Monday 19 March 2018

Foster care review ordered as audit highlights safety lapses

Patricia McDonagh

CHILDREN'S Minister Barry Andrews last night vowed to reform the country's child protection systems in the wake of a storm of outrage over foster care.

Mr Andrews admitted the system had never been developed to a standard that delivered for children at risk and at need.

But he cautioned there was still a "distance to travel" and such improvements would not be achieved in weeks or months.

The comments come in the wake of concern at an internal HSE audit, completed a year ago, which found that more than one-third of foster carers in the South region had not undergone background checks.

In one instance, the audit discovered that a child was placed with a foster carer who had a number of criminal convictions.

A review has now been ordered into foster care in the wake of the audit, which sampled 17pc of the 112 children in foster care in the region.

"I have consistently stated over the last 18 months that our child protection systems have never been developed to a standard that delivered for children at risk and in need in this country," Mr Andrews said.

"Though things have improved in recent years, we still have some distance to travel to ensure that these improvements deliver the highest possible standard of care. This will not be achieved in weeks or months.

"My priority today is to reform that system and I believe that the Ryan report implementation plan is the path to right the wrongs of the past."

He pointed out that €15m had been provided to enable the HSE to recruit 200 social workers this year.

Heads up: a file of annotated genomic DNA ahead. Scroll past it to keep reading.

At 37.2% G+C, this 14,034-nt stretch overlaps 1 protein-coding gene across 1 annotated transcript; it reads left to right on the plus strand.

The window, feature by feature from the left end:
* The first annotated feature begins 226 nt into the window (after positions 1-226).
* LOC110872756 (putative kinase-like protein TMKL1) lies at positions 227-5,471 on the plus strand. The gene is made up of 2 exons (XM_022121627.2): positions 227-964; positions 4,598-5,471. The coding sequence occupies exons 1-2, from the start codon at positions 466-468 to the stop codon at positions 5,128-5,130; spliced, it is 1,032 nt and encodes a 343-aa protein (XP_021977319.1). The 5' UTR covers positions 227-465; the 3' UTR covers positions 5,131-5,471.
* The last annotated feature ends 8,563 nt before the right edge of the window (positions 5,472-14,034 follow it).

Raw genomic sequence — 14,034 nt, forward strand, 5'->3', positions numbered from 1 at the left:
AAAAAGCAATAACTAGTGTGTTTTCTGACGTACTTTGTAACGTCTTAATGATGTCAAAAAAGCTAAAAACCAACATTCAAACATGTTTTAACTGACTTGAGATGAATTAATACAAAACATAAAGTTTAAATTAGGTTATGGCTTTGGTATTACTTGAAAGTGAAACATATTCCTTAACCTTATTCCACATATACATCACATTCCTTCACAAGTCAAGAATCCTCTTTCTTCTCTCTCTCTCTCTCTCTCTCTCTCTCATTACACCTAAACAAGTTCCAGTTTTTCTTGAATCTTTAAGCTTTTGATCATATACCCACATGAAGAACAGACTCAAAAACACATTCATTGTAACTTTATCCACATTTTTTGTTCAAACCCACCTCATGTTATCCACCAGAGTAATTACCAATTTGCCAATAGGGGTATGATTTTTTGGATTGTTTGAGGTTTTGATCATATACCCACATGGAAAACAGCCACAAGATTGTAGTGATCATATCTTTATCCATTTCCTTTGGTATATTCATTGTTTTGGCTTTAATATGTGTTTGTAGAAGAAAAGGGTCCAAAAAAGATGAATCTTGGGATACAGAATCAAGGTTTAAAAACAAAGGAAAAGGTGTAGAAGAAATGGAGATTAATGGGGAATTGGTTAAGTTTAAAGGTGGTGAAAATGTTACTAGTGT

Defending itself, the HSE insisted yesterday that a number of "significant developments" had occurred in relation to foster placements since the internal audit was conducted.

A national audit of all fostering services had been completed across the country and the Health and Information Quality Authority (HIQA) was now allowed to inspect fostering services.

A spokeswoman said the HSE was also planning to bring current practices up to standard and to ensure they complied with HIQA standards through a "pre-assessment" before new HIQA inspections.


"The HSE is now planning a pre-inspection of all fostering services to ensure that any issues highlighted by either the HIQA or the HSE national audit are translated into service improvements in foster services," she said.

"The design of the pre-inspection system is almost completed and implementation is expected to commence in a matter of weeks."

However, Fine Gael TD Alan Shatter argued that the revelations in the audit were "alarming" and insisted they had shone a spotlight on "the dysfunctional and chaotic nature of child care services".

He insisted the Government needed to provide up-to-date information on the number of fostered children in the HSE South region whose carers had not been subject to mandatory garda and HSE vetting, and also to provide the same information for the rest of the country.

"If this is happening in the South then it is probably being replicated in other areas," he said.

"The HSE seems to have abdicated responsibility and the minister is washing his hands of responsibility for the situation."

Phil Garland, the HSE's assistant national director for children and families, insisted about one-third of fostered children were routinely placed with relatives, who, in the past, might not have been vetted by gardai.

But he said every family where a child was placed was now vetted by both gardai and the HSE's Fostering Resource Unit.

Alice Parkinson, chairperson of the the Irish Foster Care Association said vetting was "the first thing that should be done" -- along with training -- and said "there should be nobody out there who is fostering who has not been assessed".

Irish Independent

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